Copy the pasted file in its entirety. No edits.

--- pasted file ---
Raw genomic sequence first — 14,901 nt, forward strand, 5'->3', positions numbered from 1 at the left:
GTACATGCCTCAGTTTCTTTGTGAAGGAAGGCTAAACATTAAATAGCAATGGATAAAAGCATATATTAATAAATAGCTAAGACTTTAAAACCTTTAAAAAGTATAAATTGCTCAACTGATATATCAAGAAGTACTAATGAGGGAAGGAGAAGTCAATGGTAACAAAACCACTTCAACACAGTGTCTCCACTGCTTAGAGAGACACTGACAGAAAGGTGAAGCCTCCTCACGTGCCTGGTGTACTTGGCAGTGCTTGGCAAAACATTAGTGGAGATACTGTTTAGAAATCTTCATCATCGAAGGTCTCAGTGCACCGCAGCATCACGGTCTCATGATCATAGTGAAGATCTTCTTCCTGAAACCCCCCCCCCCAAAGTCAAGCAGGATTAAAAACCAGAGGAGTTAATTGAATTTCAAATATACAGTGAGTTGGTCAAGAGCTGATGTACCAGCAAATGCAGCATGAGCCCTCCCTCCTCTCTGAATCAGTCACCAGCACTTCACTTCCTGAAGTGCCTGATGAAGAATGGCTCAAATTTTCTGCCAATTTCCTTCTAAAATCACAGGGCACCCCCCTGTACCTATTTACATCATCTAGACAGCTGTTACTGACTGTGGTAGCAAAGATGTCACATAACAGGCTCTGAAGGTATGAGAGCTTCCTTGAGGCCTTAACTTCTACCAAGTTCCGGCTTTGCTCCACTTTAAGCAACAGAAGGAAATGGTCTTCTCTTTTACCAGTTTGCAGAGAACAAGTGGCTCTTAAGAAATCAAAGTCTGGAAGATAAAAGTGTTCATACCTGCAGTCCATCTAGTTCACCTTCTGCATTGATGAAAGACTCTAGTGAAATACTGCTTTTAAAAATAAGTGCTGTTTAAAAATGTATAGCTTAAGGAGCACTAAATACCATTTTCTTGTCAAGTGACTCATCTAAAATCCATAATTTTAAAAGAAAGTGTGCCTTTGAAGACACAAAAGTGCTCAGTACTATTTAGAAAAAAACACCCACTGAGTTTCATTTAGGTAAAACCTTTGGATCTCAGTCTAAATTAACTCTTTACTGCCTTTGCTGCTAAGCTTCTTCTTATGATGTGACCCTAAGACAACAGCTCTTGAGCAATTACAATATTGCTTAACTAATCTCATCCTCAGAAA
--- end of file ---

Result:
Raw genomic sequence first — 14,901 nt, forward strand, 5'->3', positions numbered from 1 at the left:
GTACATGCCTCAGTTTCTTTGTGAAGGAAGGCTAAACATTAAATAGCAATGGATAAAAGCATATATTAATAAATAGCTAAGACTTTAAAACCTTTAAAAAGTATAAATTGCTCAACTGATATATCAAGAAGTACTAATGAGGGAAGGAGAAGTCAATGGTAACAAAACCACTTCAACACAGTGTCTCCACTGCTTAGAGAGACACTGACAGAAAGGTGAAGCCTCCTCACGTGCCTGGTGTACTTGGCAGTGCTTGGCAAAACATTAGTGGAGATACTGTTTAGAAATCTTCATCATCGAAGGTCTCAGTGCACCGCAGCATCACGGTCTCATGATCATAGTGAAGATCTTCTTCCTGAAACCCCCCCCCCCAAAGTCAAGCAGGATTAAAAACCAGAGGAGTTAATTGAATTTCAAATATACAGTGAGTTGGTCAAGAGCTGATGTACCAGCAAATGCAGCATGAGCCCTCCCTCCTCTCTGAATCAGTCACCAGCACTTCACTTCCTGAAGTGCCTGATGAAGAATGGCTCAAATTTTCTGCCAATTTCCTTCTAAAATCACAGGGCACCCCCCTGTACCTATTTACATCATCTAGACAGCTGTTACTGACTGTGGTAGCAAAGATGTCACATAACAGGCTCTGAAGGTATGAGAGCTTCCTTGAGGCCTTAACTTCTACCAAGTTCCGGCTTTGCTCCACTTTAAGCAACAGAAGGAAATGGTCTTCTCTTTTACCAGTTTGCAGAGAACAAGTGGCTCTTAAGAAATCAAAGTCTGGAAGATAAAAGTGTTCATACCTGCAGTCCATCTAGTTCACCTTCTGCATTGATGAAAGACTCTAGTGAAATACTGCTTTTAAAAATAAGTGCTGTTTAAAAATGTATAGCTTAAGGAGCACTAAATACCATTTTCTTGTCAAGTGACTCATCTAAAATCCATAATTTTAAAAGAAAGTGTGCCTTTGAAGACACAAAAGTGCTCAGTACTATTTAGAAAAAAACACCCACTGAGTTTCATTTAGGTAAAACCTTTGGATCTCAGTCTAAATTAACTCTTTACTGCCTTTGCTGCTAAGCTTCTTCTTATGATGTGACCCTAAGACAACAGCTCTTGAGCAATTACAATATTGCTTAACTAATCTCATCCTCAGAAA